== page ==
Saturday, July 06, 2002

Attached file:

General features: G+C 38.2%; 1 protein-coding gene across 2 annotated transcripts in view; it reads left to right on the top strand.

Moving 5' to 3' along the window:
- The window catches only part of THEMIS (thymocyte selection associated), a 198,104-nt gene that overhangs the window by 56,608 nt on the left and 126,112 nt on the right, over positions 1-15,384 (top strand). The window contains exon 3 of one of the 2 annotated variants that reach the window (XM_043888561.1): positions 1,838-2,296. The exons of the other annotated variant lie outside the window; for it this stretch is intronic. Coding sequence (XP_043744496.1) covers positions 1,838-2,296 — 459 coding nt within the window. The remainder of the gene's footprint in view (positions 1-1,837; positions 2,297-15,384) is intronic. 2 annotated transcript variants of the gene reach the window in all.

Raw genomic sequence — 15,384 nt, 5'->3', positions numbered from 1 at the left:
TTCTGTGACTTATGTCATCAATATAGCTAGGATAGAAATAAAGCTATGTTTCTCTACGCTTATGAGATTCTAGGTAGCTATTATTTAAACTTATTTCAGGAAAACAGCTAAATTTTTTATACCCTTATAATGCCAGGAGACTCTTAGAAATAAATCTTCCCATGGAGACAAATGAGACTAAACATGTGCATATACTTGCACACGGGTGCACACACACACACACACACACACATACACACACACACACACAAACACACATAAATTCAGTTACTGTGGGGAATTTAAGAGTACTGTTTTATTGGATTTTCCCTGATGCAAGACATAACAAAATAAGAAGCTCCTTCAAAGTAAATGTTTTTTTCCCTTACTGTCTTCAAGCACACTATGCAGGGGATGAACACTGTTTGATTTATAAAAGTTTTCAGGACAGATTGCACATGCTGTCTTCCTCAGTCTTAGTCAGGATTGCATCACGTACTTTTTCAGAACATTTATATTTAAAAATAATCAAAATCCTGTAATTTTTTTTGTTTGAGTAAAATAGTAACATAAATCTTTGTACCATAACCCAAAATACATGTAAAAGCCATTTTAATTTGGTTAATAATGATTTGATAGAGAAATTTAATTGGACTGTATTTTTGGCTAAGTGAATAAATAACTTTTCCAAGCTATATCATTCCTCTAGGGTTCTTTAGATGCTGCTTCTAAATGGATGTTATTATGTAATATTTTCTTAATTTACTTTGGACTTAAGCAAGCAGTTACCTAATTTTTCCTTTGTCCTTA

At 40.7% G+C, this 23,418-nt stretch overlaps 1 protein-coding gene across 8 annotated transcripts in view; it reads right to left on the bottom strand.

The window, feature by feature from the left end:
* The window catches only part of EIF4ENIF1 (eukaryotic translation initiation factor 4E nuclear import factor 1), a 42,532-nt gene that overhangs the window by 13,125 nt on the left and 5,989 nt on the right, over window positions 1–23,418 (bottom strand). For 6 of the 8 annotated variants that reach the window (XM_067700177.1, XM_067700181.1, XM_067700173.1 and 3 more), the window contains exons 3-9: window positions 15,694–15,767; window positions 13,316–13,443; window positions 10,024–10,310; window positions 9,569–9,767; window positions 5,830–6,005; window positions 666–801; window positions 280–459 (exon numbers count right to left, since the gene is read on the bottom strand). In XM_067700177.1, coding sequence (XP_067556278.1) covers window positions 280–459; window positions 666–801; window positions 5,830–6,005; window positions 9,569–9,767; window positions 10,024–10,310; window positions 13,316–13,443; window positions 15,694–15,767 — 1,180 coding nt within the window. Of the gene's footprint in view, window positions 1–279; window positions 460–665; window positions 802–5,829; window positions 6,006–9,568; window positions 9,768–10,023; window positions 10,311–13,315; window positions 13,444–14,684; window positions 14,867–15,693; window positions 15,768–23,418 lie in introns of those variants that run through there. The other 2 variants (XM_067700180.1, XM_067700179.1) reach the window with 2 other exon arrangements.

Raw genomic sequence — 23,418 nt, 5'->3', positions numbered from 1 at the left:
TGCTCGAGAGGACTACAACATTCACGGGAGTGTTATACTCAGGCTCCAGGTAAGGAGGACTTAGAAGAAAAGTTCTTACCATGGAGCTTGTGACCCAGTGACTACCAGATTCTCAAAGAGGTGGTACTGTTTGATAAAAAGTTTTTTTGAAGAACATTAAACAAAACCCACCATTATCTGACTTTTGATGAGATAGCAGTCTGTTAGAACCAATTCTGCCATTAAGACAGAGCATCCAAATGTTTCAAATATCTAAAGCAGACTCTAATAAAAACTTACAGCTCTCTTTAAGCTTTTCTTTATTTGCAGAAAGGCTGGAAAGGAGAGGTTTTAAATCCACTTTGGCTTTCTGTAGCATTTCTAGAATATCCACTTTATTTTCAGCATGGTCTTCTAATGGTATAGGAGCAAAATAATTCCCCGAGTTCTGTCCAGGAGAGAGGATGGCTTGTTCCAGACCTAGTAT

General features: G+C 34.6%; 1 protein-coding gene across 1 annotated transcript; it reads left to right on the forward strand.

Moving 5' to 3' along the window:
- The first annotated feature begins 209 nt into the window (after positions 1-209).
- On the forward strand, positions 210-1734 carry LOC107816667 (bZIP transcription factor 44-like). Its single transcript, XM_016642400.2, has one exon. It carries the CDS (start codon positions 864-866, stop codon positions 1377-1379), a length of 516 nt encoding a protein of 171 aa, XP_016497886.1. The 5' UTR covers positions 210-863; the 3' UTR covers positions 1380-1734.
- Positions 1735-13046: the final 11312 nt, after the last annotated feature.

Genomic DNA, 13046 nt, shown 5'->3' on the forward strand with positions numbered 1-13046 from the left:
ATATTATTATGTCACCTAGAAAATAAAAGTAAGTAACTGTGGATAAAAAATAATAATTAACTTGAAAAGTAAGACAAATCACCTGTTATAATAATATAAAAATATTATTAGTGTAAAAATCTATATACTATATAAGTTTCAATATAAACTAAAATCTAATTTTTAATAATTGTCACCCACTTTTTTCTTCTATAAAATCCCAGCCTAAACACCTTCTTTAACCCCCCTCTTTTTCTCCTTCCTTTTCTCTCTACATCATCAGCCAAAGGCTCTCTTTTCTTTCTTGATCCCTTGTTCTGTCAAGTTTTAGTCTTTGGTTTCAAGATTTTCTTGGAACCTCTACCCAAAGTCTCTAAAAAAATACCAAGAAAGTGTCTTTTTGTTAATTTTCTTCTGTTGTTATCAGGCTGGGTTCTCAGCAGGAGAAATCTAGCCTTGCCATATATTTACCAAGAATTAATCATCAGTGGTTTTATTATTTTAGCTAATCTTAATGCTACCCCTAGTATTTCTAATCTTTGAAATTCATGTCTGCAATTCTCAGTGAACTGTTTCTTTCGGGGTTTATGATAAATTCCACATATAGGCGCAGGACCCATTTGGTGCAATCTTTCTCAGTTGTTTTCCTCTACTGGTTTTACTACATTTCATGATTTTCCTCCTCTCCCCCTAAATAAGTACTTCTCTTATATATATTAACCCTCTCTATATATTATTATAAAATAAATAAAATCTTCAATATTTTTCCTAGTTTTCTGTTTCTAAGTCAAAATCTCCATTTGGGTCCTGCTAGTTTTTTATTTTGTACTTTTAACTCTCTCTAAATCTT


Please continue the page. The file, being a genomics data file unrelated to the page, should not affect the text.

Kablenet posted a couple of articles about the Entitlement Card vision from the Home Office, including a specatularly obtuse comment from SchlumbergerSema. The points that they make are reasonable though as the plan calls for 'involve the creation of a high quality population register, assigning every UK resident a unique personal number that could be used across the public sector'. Setting up something like this would be a huge challenge and require a lot of IT focus - at a time when the NHS and Criminal Justice are going to be absorbing a lot of attention. My own sense is that a single number would make delivering real benefits through e-government much simpler. But the effort to introduce it is not something that anyone understands yet - cross-matching existing databases to the new number alone would be a huge task, let alone the logistics of issuing the new identifier and performing the necessary checks. One for a lot of people to put their thinking caps on for I think. And a lot of people have been doing that it seems ... The Guardian (twice in fact, once with 'people' and once with doctors at the BMA annual conference), The BBC, Computing and The Times. And probably loads of others, although I couldn't find anything in The Sun (but I couldn't find their search engine either). In my naive way, I thought that the point of going to consultation was to collect all these views together, see what the good and bad points are, whether the bad ones can be overcome and then go ahead. It would be pretty daft to publish a full strategy with all the implications boxed and costed before you went to consultation. Maybe I just don't get it. Anyway, I've got the papers (more than 200 pages or so) and plan to go through them to see what it's all about. My focus would, as always, be on the implementation end. The best thing about my job is that I don't get to do policy. That would be a bad place for me to be. So the logistics of "ID" or "entitlement" cards would occupy my thinking ... how would you number them, what biometric, what kind of reader would you need, which standards would you use (if there even are any), where would people get them, how would the new numbers be matched to old numbers in existing databases. Then the good bit comes, which is what would you do with them if you had figured them out ... 95%+ of people who are eligible for child benefit claim it, but only 77% or so of those who should actually claim child tax credit - is that a problem you could address with a single ID number? Could we reduce the amount of government mail that goes astray by having an ID number? Maybe if banks used it and when they sent dividend/interest records to the Inland Revenue, the address was checked against the one on file. Bottom line for me, in a very personal opinion, is I don't see how you do joined up, citizen focused government - whether offline or online - without something like this. It might take years to build it and roll it out and it would certainly stretch government's implementation ability, but show me another way to get the same benefits. I liked Steve Voss' thoughts on Kable.

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